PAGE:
"We all lived together like siblings," reported Bauhaus student Ré Soupault. Anyone who came to study at the school had already renounced their bourgeois background. Soupault, for example, accepted the need to part ways with her family as a necessary evil.
This didn't necessarily meet with favor among the local population. To the dismay of the citizens of Weimar, "Bauhaus people of both sexes" sunbathed outside in the nude, and their "licentious intercourse" had even produced children.
The Bauhaus became a community that provided completely new conventions for young people. The first few years were even quite esoteric, with the Swiss painter Johannes Itten acting as a kind of guru. A follower of Far Eastern teachings who kept his head shaved and wore monk-like clothing, Itten required his students to shed "all conventions."
At first Gropius had attempted to reinsert a soul into the industrialized era, with his belief in the importance of the trades and his preference for wood as a material which harked back to the builders' huts of the Middle Ages. However, the director quickly shed these initial notions and his idealization of the past. He still condemned pure art as an end unto itself, and he continued to refuse to produce "luxury items for connoisseurs." But he also began to vehemently propagate architecture and product design tailored to the possibilities of industry.
In 1923, he proclaimed the motto: "Art and Technology -- a New Unit." The master of the Bauhaus demanded speed, wanting to overcome "earthly sluggishness." He complained that some Bauhaus members preferred a "return to nature, preferring to shoot with a toy bow instead of a shotgun."
The old belief in the power of the machine from the prewar days had been reawakened. And it triggered a heated debate over what direction the Bauhaus should be going in. One of the skeptics was Bauhaus master Georg Muche, who refused to enter into a "compromising relationship" with the "world of form, devoid of meaning" in the outside world. Kandinsky, the Russian genius who had helped found abstract art, was also troubled by the fact that "the machine" had been elevated "to idolatry."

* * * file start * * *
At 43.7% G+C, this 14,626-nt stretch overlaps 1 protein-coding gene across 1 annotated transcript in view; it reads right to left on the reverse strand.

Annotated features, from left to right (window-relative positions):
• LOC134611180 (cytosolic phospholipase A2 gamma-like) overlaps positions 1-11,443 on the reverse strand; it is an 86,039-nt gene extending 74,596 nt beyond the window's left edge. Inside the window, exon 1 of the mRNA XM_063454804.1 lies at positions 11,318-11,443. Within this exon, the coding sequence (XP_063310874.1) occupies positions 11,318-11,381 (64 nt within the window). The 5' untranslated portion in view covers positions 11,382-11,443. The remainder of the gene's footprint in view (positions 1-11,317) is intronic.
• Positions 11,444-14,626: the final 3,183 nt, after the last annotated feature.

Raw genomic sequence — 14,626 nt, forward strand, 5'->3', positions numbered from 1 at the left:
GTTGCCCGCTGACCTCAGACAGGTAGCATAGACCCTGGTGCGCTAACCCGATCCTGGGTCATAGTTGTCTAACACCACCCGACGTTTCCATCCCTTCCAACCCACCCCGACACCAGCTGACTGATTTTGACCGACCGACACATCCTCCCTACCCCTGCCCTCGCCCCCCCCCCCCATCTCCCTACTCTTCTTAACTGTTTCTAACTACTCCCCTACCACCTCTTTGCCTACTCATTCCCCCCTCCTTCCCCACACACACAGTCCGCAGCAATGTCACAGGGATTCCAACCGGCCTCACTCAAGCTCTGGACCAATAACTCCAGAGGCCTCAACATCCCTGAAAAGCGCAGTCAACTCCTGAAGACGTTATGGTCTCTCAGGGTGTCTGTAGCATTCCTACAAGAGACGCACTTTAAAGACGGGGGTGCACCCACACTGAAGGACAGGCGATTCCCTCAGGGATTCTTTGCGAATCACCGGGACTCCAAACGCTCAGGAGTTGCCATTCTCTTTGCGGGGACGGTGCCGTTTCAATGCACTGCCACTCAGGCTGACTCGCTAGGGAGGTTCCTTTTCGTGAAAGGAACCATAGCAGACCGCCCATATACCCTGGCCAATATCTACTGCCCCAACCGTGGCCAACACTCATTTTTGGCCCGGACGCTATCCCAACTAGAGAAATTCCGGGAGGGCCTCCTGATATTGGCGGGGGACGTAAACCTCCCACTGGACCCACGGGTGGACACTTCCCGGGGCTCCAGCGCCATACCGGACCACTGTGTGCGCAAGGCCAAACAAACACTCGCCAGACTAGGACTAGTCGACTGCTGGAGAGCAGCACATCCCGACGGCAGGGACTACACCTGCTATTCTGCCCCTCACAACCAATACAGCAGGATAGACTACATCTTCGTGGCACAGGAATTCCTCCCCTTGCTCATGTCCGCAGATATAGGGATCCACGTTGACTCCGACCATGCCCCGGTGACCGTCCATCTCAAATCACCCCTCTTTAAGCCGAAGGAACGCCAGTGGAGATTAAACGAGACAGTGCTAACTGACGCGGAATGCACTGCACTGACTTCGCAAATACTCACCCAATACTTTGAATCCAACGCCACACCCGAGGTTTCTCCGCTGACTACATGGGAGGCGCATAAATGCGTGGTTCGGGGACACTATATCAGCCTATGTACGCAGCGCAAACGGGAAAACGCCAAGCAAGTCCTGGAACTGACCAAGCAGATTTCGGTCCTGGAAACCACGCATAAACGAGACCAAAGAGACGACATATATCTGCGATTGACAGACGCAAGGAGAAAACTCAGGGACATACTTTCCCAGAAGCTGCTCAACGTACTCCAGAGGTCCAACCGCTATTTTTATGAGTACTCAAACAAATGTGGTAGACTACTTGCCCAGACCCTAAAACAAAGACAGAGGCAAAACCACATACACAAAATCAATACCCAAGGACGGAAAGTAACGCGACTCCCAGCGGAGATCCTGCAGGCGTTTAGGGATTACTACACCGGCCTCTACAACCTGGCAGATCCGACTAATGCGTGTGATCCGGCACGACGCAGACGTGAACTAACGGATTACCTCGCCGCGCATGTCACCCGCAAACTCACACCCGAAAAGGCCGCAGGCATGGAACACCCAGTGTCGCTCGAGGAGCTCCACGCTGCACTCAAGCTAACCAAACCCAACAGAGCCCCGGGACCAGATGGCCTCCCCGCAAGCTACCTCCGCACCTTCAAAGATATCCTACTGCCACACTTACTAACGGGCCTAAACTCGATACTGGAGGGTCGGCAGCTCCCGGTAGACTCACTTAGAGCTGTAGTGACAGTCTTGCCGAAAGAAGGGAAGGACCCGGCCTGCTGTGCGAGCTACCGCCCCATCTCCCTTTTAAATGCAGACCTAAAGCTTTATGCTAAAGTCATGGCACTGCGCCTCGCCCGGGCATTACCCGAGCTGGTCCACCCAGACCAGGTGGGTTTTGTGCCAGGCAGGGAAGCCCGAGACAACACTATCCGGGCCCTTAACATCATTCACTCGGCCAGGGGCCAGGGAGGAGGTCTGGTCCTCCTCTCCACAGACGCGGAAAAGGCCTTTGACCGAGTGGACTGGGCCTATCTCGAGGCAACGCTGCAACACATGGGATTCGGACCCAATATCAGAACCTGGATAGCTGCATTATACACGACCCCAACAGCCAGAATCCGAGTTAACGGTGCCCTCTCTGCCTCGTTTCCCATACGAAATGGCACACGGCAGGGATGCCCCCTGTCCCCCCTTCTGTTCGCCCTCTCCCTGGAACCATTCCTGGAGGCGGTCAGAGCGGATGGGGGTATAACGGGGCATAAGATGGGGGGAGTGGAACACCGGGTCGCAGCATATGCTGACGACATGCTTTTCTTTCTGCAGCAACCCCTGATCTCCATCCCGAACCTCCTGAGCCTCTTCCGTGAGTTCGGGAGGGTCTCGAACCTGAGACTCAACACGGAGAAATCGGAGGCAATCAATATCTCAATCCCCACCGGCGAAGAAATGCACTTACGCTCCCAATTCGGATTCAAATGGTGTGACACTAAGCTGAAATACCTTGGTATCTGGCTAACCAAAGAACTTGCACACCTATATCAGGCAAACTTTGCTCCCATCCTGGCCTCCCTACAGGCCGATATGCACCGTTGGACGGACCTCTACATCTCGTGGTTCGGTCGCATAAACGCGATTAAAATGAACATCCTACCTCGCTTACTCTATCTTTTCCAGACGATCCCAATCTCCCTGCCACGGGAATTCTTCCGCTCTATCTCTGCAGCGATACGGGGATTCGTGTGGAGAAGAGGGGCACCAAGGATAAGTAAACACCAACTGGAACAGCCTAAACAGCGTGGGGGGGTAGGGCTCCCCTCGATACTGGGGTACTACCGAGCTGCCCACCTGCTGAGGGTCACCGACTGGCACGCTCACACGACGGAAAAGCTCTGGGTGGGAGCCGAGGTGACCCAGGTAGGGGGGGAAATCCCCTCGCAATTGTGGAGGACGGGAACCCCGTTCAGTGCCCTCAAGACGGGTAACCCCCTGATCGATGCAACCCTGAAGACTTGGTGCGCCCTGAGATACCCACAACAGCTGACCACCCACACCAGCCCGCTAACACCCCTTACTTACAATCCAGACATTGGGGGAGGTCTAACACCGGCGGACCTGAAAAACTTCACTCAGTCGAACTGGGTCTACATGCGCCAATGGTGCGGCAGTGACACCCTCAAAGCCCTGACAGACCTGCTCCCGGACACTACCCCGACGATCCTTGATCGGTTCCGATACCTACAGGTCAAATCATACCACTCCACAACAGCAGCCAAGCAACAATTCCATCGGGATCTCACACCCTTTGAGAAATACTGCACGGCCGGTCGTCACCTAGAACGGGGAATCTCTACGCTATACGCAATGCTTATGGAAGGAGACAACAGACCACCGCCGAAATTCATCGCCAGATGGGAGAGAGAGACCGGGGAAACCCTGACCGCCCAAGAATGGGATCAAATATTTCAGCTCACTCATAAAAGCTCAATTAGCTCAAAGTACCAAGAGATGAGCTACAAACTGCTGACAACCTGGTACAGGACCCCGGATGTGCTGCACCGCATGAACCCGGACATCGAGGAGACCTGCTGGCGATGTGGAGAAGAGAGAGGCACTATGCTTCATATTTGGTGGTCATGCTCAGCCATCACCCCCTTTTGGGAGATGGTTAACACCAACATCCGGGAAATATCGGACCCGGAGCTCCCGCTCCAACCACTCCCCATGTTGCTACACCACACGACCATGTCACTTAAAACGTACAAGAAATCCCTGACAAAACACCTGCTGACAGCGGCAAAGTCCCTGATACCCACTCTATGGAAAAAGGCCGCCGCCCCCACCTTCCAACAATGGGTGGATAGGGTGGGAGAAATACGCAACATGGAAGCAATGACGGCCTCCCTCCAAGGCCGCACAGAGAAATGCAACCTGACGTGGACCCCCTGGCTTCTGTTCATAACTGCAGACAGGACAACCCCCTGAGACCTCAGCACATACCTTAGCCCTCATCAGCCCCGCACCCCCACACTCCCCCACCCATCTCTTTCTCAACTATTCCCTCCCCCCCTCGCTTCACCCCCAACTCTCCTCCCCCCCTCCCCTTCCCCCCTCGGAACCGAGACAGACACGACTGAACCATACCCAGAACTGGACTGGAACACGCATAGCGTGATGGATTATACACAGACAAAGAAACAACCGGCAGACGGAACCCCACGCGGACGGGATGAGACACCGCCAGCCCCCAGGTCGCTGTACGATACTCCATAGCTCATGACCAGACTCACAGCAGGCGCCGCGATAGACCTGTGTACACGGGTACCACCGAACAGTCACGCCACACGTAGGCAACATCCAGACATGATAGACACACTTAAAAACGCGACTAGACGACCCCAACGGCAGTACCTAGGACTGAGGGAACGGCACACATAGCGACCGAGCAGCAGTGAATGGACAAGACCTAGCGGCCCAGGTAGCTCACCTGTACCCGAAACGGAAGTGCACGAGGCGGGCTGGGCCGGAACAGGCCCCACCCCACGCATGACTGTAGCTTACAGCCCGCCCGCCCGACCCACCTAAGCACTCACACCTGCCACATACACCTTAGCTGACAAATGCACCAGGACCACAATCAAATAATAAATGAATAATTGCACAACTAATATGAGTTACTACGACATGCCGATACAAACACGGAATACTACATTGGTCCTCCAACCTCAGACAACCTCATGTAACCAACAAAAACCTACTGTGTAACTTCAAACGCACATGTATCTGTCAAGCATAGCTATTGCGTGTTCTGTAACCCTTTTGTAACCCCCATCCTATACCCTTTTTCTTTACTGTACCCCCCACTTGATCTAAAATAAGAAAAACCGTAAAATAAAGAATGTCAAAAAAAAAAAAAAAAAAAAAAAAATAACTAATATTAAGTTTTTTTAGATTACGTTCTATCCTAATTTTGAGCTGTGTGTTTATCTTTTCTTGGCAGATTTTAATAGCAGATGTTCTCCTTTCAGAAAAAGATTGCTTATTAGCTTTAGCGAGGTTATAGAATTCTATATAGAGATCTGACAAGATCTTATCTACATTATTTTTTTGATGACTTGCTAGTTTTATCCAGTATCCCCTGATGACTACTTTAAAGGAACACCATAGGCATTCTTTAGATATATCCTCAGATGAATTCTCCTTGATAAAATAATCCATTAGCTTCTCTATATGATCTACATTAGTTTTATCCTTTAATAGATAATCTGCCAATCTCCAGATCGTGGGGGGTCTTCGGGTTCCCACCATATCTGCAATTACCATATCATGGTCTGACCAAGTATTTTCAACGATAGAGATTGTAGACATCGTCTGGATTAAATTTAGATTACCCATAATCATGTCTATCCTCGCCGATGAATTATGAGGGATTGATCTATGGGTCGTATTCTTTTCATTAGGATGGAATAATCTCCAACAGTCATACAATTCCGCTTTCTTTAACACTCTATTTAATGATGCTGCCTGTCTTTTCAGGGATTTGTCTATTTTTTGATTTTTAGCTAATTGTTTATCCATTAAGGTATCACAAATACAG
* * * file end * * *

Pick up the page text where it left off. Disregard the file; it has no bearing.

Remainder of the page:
Form and function, production and marketing: everything was reinvented from the ground up. "New" was the buzzword of the hour: new building, new vision, the New Man.
The concept of "style" was also controversial within the institution, and yet it existed, of course, -- the unmistakable Bauhaus style. Freed of all flourishes, this minimalist vocabulary of form was an intelligent, democratic understatement. Since then, the mythology of modernism has included the flat roof, the functional logic of a chair and the matter-of-factness of a metal teapot.
Tension in Nationalist Weimar
Weimar's conservatives smelled subversion and communism. In an official declaration, they condemned the "experimenting within that one-sided, most modern of tastes" and the "political aftertaste of the most radical of movements." The Army of the German Reich was deployed to search Gropius' house, and the situation became increasingly tense. By March 1925 things came to a head and all Bauhaus masters were let go. It was clear that the city of Weimar, where the political environment had become more and more nationalist, conservative and reactionary, wanted nothing more to do with this Bauhaus clique.
The Bauhaus, however, was not going to be closed down so easily. The academy was reborn in the city of Dessau and this time it had its own modern school building with a student dormitory and villas for the masters, all designed by Gropius. Now the Bauhaus was a true university.